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An engagement ring’s many meanings

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Dear Carolyn:

What is the deal with women thinking we get to dictate the size/kind/monetary value of the engagement ring we receive? It’s like any other gift — you get the one your fiance(e) picks out. Or not, since the engagement isn’t even about ring-giving and -getting. It’s about love and commitment. Bleh.

Carolyn Hax started her advice column in 1997, after five years as a copy editor and news editor in Style and none as a therapist. The column includes cartoons by "relationship cartoonist" Nick Galifianakis -- Carolyn's ex-husband -- and appears in over 200 newspapers. View Archive

Anonymous

So which is it — “like any other gift” or “about love and commitment”? If it’s the former, then there are no commitment strings attached; if it’s the later, then it’s not like any other gift.

Plus, unless your Control Freaks Anonymous meeting does a Secret Santa, most gifts arrive free of the expectation that you’ll wear them every day for the rest of your life.

As with so many aspects of intimate life, an engagement ring has no one meaning that applies to all. Some see a gift of love, some see an icky assertion of ownership. Social climbers will see one thing, the courts will see another, and a crusader against blood diamonds will see another.

If one bride sees romance and devotion in wearing her fiance’s choice of ring, and another wants the same say she’d have in any other investment, and another is concerned that she can’t wear Tiffany-set stones because she wears gloves at work, and another wants no part of diamonds and would rather put the money toward something both bride and groom can enjoy, then I’m not going to scold any of them for failing to toe some imaginary line.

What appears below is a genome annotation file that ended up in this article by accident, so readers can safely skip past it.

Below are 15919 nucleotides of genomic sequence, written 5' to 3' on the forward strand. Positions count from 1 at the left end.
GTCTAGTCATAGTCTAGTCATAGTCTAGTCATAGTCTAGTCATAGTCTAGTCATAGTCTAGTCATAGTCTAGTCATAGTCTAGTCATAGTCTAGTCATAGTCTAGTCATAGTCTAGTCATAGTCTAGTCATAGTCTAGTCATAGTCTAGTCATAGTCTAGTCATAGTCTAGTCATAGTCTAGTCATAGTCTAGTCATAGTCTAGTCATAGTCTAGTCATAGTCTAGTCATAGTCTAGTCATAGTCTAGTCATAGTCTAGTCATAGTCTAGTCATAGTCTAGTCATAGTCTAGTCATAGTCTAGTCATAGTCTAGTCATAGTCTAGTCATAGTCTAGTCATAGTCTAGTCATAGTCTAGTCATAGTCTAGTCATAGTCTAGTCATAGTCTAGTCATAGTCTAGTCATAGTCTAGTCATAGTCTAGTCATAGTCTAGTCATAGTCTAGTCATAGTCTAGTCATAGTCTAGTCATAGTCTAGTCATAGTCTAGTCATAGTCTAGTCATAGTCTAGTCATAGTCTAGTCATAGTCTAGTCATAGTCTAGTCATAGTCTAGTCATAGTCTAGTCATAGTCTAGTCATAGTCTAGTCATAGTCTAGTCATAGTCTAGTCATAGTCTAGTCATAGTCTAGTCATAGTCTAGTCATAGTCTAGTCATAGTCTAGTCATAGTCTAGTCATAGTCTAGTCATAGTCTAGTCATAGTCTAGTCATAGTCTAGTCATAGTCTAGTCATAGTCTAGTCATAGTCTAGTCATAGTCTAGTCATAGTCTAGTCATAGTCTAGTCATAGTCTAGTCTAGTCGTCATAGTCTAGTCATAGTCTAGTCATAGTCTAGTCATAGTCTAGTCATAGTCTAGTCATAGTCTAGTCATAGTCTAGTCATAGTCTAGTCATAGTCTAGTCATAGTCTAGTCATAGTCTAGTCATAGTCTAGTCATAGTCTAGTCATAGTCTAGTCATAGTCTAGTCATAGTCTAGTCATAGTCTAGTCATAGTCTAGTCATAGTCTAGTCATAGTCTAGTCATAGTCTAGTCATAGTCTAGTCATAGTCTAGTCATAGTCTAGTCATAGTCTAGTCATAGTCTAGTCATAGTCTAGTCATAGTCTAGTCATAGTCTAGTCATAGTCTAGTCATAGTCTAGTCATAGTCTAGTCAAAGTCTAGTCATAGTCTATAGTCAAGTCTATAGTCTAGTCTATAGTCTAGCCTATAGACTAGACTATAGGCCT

This is about all I’m willing to say: Don’t be greedy, and don’t dismiss disagreements over engagement-ring ethics. As with so many things, again, there’s a chance to weigh character here. Never knowingly skip one of those.

Dear Carolyn:

I have a friend who manages to work the word “rape” into a large number of conversations. This is incredibly triggering for me, and I don’t appreciate her making light of such a difficult thing. I’ve asked her not to say it a few times, but I don’t want to make it obvious how much distress it causes me.

In her defense, she knows nothing of my past. Even so, I feel like it’s an inappropriate word to throw around, regardless of whom you’re around. How do I let her know this makes me uncomfortable without telling her things about myself that I’m not ready to reveal? (Especially to someone who treats it as a joke.)

M.

Interesting friend you have.

You can tell the truth without noting that it’s your truth. “Please be more careful with your choice of words. Throwing the word ‘rape’ around lightly is offensive, particularly to victims of sexual assault.”

She: “Oh, it’s just an expression.”

You: “With all due respect — no, it’s not. And is it really a word you can’t live without?”

If she comes back at you with a pry-O-gram about whether you’re speaking from experience, point out — again, truthfully, if not whole-truthfully — that that’s not what you said, you’re merely making a general statement.

Also, please use any further resistance on her part as a cue to read her nutritional label; friends with a low decency content need to be treated as junk food, not as the stuff that sustains you.

Write to Carolyn Hax, Style, 1150 15th St. NW, Washington, D.C. 20071, or tellme@washpost.com. Subscribe at www.facebook.com/carolynhax.

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